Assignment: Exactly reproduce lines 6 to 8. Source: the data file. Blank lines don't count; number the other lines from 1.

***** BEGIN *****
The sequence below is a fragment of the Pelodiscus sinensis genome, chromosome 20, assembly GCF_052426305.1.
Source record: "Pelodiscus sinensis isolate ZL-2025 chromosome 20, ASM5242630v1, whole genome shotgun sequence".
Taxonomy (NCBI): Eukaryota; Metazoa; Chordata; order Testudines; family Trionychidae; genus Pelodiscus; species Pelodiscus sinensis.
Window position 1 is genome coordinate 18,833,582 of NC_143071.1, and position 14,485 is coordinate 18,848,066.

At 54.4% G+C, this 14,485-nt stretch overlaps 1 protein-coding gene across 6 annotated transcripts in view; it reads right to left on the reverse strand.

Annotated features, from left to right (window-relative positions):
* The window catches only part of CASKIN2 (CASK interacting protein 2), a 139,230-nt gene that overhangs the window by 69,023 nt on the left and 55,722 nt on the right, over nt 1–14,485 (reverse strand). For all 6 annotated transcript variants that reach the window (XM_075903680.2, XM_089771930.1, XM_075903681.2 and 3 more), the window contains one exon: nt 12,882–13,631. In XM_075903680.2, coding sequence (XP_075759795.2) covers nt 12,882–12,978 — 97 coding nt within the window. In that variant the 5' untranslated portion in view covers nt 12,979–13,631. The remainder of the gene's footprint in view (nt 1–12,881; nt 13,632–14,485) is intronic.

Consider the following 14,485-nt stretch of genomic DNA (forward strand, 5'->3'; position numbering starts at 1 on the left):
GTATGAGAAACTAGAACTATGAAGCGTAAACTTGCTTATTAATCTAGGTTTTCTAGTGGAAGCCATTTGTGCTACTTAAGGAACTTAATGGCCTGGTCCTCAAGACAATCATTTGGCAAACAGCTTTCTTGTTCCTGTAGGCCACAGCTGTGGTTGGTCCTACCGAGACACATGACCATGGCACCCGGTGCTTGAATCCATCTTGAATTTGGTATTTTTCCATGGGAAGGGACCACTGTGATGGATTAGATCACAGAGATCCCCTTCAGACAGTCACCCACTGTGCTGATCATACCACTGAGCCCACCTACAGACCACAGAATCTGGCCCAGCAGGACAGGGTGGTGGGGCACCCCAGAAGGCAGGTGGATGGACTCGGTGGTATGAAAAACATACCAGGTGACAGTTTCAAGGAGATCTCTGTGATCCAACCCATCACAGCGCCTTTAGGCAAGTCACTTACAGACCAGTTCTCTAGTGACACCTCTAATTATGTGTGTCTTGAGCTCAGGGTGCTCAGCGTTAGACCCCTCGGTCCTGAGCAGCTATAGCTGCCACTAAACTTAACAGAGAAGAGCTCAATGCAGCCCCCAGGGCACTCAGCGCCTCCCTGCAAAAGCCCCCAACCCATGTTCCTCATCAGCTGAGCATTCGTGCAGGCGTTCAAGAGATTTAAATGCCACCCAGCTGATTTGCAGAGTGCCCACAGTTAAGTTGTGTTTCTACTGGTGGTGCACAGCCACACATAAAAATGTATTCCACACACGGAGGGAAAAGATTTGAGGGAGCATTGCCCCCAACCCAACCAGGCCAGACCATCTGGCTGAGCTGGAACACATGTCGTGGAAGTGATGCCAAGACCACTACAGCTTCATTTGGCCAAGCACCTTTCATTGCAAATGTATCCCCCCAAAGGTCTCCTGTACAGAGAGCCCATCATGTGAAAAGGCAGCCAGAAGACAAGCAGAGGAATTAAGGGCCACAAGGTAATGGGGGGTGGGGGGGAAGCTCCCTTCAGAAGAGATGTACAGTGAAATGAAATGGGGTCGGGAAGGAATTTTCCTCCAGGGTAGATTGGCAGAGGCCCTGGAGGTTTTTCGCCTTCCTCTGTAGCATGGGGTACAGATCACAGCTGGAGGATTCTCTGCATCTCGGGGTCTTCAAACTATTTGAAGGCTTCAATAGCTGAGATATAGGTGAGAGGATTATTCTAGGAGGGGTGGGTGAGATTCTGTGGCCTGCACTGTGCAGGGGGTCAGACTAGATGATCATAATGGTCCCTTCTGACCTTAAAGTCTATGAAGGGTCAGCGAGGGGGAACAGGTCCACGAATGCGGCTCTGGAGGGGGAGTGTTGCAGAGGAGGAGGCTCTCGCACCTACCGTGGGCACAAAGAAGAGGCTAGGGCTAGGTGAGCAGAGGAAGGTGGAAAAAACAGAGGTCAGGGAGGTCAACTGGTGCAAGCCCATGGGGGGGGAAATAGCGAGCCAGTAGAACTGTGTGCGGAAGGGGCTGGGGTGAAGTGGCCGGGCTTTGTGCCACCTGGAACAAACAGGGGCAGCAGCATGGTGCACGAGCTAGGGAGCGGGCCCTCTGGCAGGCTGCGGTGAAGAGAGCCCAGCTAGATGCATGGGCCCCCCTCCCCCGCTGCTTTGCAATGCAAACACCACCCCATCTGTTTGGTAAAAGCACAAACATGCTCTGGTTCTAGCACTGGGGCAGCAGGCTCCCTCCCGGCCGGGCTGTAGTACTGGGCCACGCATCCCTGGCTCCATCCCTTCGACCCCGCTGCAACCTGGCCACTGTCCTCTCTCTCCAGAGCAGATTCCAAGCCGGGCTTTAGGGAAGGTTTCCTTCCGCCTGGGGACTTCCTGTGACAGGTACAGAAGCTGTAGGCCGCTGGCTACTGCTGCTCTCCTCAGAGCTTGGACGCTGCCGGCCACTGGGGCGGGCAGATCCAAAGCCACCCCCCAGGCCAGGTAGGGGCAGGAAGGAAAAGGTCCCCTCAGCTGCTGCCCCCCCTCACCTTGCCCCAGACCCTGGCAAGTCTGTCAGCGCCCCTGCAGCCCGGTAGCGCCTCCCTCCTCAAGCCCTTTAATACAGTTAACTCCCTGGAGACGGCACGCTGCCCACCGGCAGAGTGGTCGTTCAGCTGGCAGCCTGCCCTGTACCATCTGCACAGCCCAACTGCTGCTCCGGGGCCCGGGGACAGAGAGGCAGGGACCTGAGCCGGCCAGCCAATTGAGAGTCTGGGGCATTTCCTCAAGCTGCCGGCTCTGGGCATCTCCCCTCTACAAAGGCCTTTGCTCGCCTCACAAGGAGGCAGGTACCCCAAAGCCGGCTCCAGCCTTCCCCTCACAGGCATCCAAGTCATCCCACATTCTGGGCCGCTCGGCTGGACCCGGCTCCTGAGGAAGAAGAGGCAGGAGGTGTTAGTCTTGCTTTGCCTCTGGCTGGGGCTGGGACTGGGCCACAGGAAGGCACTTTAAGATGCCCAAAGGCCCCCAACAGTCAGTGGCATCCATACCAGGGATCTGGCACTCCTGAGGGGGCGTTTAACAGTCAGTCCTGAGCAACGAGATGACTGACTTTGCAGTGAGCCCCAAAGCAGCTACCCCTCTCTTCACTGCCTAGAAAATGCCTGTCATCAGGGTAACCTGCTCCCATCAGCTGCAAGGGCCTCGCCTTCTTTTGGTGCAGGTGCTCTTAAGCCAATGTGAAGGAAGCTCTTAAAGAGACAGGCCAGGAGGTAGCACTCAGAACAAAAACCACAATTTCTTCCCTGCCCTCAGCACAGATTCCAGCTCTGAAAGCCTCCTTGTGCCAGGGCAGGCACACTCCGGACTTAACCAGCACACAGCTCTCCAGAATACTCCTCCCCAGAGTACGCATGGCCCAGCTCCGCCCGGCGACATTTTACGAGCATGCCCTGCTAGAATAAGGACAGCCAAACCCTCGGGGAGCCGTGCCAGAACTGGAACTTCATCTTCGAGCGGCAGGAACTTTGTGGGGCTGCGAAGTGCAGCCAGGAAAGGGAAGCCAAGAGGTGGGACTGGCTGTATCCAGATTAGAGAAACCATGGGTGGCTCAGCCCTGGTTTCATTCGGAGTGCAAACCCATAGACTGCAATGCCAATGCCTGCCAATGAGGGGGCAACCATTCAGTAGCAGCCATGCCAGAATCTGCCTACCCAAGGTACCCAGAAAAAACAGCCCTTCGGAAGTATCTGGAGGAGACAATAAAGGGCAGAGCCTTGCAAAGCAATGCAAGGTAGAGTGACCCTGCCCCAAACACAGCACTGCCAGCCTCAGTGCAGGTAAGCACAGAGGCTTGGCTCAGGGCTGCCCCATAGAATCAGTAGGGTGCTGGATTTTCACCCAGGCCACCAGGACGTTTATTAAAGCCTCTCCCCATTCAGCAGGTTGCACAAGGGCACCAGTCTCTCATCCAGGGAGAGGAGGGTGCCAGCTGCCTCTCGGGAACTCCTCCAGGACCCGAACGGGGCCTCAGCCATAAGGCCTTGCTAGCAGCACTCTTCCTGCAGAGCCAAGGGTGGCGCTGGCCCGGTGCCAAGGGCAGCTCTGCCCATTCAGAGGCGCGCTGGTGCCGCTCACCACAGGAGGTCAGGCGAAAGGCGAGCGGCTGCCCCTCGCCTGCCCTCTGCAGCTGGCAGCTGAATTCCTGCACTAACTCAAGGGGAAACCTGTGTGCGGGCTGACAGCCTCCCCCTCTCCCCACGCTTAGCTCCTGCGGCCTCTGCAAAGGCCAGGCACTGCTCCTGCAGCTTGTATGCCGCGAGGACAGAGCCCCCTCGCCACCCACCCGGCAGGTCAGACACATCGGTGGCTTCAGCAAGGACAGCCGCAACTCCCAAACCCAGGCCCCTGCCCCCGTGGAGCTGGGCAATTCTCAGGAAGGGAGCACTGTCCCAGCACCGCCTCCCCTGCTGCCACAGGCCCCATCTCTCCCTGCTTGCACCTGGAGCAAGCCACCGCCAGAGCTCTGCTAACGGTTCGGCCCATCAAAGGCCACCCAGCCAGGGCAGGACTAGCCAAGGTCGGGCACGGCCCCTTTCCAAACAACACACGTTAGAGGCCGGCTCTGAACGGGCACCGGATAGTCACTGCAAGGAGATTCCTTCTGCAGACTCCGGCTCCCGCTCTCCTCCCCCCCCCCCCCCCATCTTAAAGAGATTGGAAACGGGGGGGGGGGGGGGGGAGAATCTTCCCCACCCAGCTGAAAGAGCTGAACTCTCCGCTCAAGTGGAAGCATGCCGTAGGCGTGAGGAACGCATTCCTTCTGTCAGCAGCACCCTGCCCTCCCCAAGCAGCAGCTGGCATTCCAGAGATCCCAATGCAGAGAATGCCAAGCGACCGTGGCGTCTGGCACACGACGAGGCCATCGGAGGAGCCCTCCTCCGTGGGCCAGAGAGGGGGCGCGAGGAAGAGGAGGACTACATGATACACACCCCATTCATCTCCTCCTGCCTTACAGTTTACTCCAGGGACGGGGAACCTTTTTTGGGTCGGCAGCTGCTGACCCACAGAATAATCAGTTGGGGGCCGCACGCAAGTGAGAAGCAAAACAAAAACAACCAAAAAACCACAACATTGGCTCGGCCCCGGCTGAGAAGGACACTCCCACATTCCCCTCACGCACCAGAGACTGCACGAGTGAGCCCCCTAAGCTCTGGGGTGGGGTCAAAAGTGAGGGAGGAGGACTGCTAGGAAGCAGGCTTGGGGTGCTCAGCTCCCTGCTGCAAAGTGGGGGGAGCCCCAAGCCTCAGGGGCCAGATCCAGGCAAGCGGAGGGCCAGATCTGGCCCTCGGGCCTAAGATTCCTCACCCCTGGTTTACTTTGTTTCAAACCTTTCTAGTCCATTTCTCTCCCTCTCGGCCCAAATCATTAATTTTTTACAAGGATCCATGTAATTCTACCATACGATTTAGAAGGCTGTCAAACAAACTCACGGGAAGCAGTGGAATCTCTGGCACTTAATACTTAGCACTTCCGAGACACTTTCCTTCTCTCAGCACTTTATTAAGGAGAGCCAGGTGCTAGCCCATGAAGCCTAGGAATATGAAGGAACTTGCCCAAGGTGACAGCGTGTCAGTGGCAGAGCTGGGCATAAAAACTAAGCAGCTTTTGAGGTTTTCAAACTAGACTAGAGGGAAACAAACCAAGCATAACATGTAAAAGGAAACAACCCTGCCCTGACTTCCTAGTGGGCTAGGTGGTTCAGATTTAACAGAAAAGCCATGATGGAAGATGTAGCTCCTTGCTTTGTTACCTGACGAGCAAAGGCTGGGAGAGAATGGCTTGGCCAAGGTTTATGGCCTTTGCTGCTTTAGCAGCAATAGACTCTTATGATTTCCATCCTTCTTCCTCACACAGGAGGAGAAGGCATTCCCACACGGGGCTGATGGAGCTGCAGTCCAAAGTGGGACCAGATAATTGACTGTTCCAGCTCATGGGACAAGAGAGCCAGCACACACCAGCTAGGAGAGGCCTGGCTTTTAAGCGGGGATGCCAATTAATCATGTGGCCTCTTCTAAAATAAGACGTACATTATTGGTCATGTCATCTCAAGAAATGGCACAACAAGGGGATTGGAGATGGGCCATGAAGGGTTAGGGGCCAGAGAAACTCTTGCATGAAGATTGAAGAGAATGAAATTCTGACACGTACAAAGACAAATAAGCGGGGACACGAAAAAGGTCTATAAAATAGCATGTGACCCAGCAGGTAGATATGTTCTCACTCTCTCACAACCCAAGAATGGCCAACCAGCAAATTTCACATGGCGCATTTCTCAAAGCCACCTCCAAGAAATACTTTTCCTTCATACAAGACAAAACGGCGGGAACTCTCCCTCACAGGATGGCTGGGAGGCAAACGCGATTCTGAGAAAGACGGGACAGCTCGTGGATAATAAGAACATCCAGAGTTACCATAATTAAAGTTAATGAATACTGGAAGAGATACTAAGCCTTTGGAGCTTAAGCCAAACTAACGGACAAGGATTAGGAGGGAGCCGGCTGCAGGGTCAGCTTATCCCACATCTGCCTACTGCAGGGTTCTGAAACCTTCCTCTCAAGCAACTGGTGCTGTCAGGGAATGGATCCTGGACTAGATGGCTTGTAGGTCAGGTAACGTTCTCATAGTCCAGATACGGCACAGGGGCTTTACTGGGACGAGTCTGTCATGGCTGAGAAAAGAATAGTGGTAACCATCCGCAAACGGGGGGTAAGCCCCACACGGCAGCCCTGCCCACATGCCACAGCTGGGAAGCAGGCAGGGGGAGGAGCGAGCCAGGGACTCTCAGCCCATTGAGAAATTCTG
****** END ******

Annotated features, from left to right (window-relative positions):
* The window catches only part of CASKIN2 (CASK interacting protein 2), a 139,230-nt gene that overhangs the window by 69,023 nt on the left and 55,722 nt on the right, over nt 1–14,485 (reverse strand). For all 6 annotated transcript variants that reach the window (XM_075903680.2, XM_089771930.1, XM_075903681.2 and 3 more), the window contains one exon: nt 12,882–13,631. In XM_075903680.2, coding sequence (XP_075759795.2) covers nt 12,882–12,978 — 97 coding nt within the window. In that variant the 5' untranslated portion in view covers nt 12,979–13,631. The remainder of the gene's footprint in view (nt 1–12,881; nt 13,632–14,485) is intronic.

Consider the following 14,485-nt stretch of genomic DNA (forward strand, 5'->3'; position numbering starts at 1 on the left):